We are gearing up it appears, if legislative forecasting for 2017 can be believed, for a big spend on the long-neglected infrastructure of highways and sewers and bridges. It took us decades to get to this mandate and let’s hope we intelligently add to our public assets.

Democracy itself has a less visible infrastructure, but one just as badly in need of repair. Like physical systems, we use the democratic infrastructure all the time: they are in constant use and need maintenance and metaphoric oil changes. All the courts and laws and regulations, the freedom of speech and the press, tax levies and executive orders, voting mechanisms and city council hearings, it all needs regular attention.

Occasional professional maintenance has filled highway potholes year after year, but now the big make-over is needed. So it is with democracy—as we follow the laws, vote, stay out of trouble and pay taxes we are in a pothole-filling “citizenship lite” mode of just keeping the infrastructure going. But these activities are short of the big investments that we now need to make in our democracy.

So, listen to the words of Parker Palmer as we enter the new year, words out of his book Healing the Heart of Democracy, written pre-2016 elections by a few years.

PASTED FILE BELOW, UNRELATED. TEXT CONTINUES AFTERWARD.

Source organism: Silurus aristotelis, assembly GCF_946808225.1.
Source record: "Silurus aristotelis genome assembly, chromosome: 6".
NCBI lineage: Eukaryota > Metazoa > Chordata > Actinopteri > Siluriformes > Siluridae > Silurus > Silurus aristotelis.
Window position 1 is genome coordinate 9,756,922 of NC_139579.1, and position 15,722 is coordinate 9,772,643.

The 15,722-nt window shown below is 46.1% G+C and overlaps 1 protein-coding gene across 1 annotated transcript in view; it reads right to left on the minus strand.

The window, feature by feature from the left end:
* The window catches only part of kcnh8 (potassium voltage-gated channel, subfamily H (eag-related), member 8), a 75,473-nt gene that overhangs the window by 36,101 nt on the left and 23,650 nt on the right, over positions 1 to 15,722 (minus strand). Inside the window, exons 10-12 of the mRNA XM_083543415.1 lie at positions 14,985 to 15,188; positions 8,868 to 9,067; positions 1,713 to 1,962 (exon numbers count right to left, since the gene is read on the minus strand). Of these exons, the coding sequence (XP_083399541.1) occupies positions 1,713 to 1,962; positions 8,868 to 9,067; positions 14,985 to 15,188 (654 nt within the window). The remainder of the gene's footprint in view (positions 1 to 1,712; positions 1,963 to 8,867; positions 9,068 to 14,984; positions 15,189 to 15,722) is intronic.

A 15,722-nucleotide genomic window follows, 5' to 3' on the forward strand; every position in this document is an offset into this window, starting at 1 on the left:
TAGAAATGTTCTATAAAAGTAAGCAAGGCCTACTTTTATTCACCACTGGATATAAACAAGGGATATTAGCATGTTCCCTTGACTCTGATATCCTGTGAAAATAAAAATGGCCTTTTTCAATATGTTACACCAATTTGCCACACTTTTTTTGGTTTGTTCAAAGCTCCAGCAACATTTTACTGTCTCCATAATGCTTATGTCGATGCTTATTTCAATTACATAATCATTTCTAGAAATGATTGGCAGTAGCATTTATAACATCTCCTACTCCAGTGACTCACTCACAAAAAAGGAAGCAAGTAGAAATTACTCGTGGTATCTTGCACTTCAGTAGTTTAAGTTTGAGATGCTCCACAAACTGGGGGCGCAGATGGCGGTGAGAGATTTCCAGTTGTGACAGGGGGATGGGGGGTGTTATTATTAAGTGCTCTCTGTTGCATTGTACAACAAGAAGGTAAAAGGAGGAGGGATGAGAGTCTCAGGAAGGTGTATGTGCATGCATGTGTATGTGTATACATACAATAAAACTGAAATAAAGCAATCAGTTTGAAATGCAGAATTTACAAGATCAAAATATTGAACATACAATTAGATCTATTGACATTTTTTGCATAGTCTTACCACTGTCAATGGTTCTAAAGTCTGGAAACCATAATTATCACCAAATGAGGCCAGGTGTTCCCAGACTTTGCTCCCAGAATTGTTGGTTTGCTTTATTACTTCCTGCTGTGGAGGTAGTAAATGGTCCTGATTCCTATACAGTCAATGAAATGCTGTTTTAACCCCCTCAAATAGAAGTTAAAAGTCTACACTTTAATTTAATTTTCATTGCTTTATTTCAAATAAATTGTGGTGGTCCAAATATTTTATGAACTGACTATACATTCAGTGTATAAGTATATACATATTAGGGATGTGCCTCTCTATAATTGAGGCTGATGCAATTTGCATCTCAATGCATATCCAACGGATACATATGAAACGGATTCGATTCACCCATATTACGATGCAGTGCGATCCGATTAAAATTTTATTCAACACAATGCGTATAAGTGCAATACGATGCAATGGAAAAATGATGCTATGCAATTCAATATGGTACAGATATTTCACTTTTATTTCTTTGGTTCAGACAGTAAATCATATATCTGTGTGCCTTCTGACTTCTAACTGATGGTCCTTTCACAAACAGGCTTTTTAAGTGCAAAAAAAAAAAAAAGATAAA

“If our democracy fails it is because we will have become so fearful of each other that we unravel the civic community upon which democracy depends, losing our power to resist all that threatens it and call it back to its higher form.”

As you set your direction for 2017, you may also want to set some citizen-level resolutions. I know I am going to. And you can start very close to home, in your own heart. Again, Palmer:

“Democracy is a non-stop experiment in the strength and weakness of our political institutions, our local communities and associations in the human heart. Its outcome can never be taken for granted…. The democratic experiment is endless. Unless we blow up the lab, and the explosives to do the job are found within us.”

And we may not blow up the lab but let it fall into disrepair through lack of maintenance, starting with our own practices of mind and heart; by isolating ourselves, not engaging those with different views, or engaging in our new favorite national past time—seeing ourselves as victims. For some, victimage description is a full-time job.

We may not need to go from “citizenship lite” levels of democracy to running for the Senate, but we all need to notch up our work as citizens. Let’s love the democracy that we have inherited. It needs our attention. Let’s refresh the experiment.

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Ripen against the Grain

by evoker on October 13, 2016

in Ripening and aging well

slieve-l-6I did an un-American thing last month. I went on a 33-day trip to Wales, England and, mainly, Ireland. I walked the hills and listened to music and drifted and did nothing to add to the U.S. GDP. It was enriching. I slowed down to a crawl, and had no goals except to enjoy the current day with my wife, Patti. I saw amazing sights, like the sunset posted here, off of Slieve League, a cliffy sea coast in Donegal that yields spectacular views as the light plays over the ocean, across the clouds, and glances off the steep inclines of slanted land.